For this dish, the earthy combination of three of Mexico's most distinctive chiles creates a nuanced result that is not nearly as hot as you might expect. Much of the spiciness is cut by the cheeses, leaving only the subtle heat that real chile aficionados love.
- 1 ancho chile
- 1 pasilla chile
- 1 chipotle chile (from a can of chipotles en adobo)
- 3 tablespoons extra-virgin olive oil
- 1-1/3 cups medium-chopped white onion (1 medium-small onion)
- 2 cloves garlic, chopped
- 1/4 cup loosely packed fresh cilantro
- 1 tablespoon brandy
- 3/4 cup low-salt beef broth
- 3/4 teaspoon dark brown sugar
- Heaping 1/4 teaspoon kosher salt; more to taste
- Four 1/2-inch-thick boneless rib-eye, New York strip, or T-bone steaks (6 to 8 ounces each)
- Juice from 1 large lime (about 1/4 cup)
- Kosher salt and freshly ground black pepper
- 1 tablespoon extra-virgin olive oil
- 1/2 cup (2 ounces) grated Oaxaca cheese (or mozzarella)
- 1/3 cup cup (1-1/2 ounces) grated cotija, anejo, or anejo enchilado cheese (or crumbled feta)
- Make the sauce: Set a dry 10-inch skillet over medium heat for 2 minutes. Toast the ancho and pasilla chiles in the skillet for about 20 seconds on each side; don't let them scorch. Remove the stems, seeds, and ribs from the chiles. Soak the chiles in a bowl of hot water for about 20 minutes; drain them and put them in a blender. Add the chipotle.
- Heat 1 tablespoon of the oil in the 10-inch skillet over medium heat. Add the onions and cook, stirring frequently, until soft and golden brown, lowering the heat as necessary to prevent scorching, about 10 minutes. Add the garlic and cook for 1 minute. Put the onions and garlic in the blender, along with the cilantro, brandy, and 1/4 cup water. Blend to a smooth paste, adding additional water as necessary, 1 tablespoon at a time, to puree the ingredients. Transfer the chile paste to a small bowl.
- Heat the remaining 2 tablespoons olive oil in a small saucepan over medium-high heat. When the oil is just beginning to smoke, add the chile paste. Cook, stirring constantly to incorporate it into the oil, until it's very thick, 2 to 4 minutes; reduce the heat if necessary to prevent burning. Reduce the heat to medium and gradually stir in the broth. Add the brown sugar and salt. Simmer until the mixture is the consistency of a medium-thick sauce, 1 to 2 minutes. Season to taste with salt.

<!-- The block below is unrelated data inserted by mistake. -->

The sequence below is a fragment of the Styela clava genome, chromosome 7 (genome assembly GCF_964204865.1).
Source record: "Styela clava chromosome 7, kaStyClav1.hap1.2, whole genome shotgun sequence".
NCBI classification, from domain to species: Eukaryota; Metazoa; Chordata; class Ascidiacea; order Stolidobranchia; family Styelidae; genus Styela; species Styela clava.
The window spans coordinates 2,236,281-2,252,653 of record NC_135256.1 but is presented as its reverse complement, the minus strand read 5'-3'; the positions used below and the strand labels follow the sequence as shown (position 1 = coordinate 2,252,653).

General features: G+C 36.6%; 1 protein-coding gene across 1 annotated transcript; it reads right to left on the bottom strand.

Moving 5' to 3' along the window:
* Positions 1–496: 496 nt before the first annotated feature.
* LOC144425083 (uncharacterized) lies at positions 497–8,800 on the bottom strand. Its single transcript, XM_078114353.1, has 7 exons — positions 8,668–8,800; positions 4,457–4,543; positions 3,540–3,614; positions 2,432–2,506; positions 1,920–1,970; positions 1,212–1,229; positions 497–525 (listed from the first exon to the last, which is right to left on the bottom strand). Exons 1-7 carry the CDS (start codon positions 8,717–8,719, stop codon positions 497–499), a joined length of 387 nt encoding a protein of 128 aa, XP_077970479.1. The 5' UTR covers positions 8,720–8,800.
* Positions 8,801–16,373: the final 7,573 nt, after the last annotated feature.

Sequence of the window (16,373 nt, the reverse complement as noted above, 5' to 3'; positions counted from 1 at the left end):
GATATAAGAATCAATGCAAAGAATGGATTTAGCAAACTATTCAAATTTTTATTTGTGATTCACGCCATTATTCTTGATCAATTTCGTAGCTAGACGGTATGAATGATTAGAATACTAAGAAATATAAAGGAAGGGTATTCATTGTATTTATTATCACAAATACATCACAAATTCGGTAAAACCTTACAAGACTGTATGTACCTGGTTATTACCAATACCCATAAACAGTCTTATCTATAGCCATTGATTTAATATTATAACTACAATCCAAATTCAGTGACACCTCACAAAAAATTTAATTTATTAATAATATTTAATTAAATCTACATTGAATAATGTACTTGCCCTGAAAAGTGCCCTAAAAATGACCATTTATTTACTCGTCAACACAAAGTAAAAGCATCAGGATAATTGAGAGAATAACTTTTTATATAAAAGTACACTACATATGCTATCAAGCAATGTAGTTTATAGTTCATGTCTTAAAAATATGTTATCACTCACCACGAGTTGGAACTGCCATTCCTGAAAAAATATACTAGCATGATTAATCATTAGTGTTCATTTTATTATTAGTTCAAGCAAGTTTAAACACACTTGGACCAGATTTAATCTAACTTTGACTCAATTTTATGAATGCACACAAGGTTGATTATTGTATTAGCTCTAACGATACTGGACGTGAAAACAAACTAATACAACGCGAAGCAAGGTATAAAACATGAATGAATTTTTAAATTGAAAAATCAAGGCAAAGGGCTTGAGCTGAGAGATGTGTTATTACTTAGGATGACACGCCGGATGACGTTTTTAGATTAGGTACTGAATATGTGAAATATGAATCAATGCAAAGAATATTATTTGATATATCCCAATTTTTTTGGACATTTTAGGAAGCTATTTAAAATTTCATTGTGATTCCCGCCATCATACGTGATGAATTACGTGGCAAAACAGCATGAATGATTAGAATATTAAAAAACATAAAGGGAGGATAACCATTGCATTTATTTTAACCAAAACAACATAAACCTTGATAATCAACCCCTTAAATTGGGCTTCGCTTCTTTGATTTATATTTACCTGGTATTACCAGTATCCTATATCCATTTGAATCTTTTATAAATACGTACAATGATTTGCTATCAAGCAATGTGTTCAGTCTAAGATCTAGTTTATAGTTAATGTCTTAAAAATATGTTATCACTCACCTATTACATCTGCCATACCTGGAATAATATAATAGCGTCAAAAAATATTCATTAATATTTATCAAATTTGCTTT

- Cook the steaks: Position a rack 4 inches from the broiler element and heat the broiler on high. Drizzle both sides of the steaks with the lime juice and season all over with salt and pepper. Heat an 11- or 12-inch skillet, preferably cast iron, over medium-high heat, add the olive oil, and sear two of the steaks on one side, about 2 minutes. Turn the steaks and sear them on the other side, and then continue cooking, lowering the heat as needed, until they're done to your liking, about 2 minutes on the second side for medium rare. Transfer the steaks to a rimmed baking sheet and repeat with the remaining two steaks.
- When all the steaks are cooked, turn the heat to medium, pour the chile sauce into the skillet, and stir to incorporate any browned bits and juices from the meat. Sprinkle some of the Oaxaca (or mozzarella) cheese on each steak, spoon some sauce over them, and then top them with some of the cotija or anejo (or feta) cheese. Put the baking sheet under the broiler to melt the cheese, about 1 minute, and serve immediately.